“The chances of being cured of breast cancer have increased in recent decades, however if the tumour has metastasised, the disease remains essentially incurable. One reason for this could be that the metastases are detected late, after they have grown enough to cause symptoms or be seen on a radiological scan. If they could be found sooner, it might be possible to treat the new tumours. Research findings from Lund University in Sweden now provide new hope for a way of detecting metastases significantly earlier than is currently possible.
“The discovery was made by a research team led by Lao Saal, M.D. Ph.D, and is based on what is known as cell-free circulating DNA – small fragments of genetic material from different cells which circulate in the blood. It is normal to have low amounts of such DNA material in the blood, but in the case of diseases such as cancer, these amounts can increase. Furthermore, in cancer patients, the circulating DNA contains the genetic mutations which are specific to the tumor.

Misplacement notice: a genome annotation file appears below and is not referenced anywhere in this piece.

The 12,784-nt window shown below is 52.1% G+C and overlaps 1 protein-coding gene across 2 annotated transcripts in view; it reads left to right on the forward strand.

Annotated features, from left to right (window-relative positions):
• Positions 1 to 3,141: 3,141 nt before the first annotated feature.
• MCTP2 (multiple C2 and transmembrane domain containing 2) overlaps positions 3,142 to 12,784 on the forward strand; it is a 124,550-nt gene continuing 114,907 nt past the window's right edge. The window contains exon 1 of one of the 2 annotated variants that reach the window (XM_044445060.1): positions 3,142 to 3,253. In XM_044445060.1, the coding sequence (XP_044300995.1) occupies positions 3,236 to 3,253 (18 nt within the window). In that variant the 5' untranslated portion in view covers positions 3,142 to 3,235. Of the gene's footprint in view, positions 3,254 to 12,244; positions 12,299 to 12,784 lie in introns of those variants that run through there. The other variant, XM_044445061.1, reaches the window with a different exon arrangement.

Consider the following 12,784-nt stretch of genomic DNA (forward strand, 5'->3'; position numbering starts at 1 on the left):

“Lao Saal and his colleagues used previously gathered material from a breast cancer study which has been underway in Lund since 2002. The material contained samples from surgically removed tumours from patients with non-metastatic disease as well as blood samples taken from the patients at regular intervals during the years in which they were followed up.”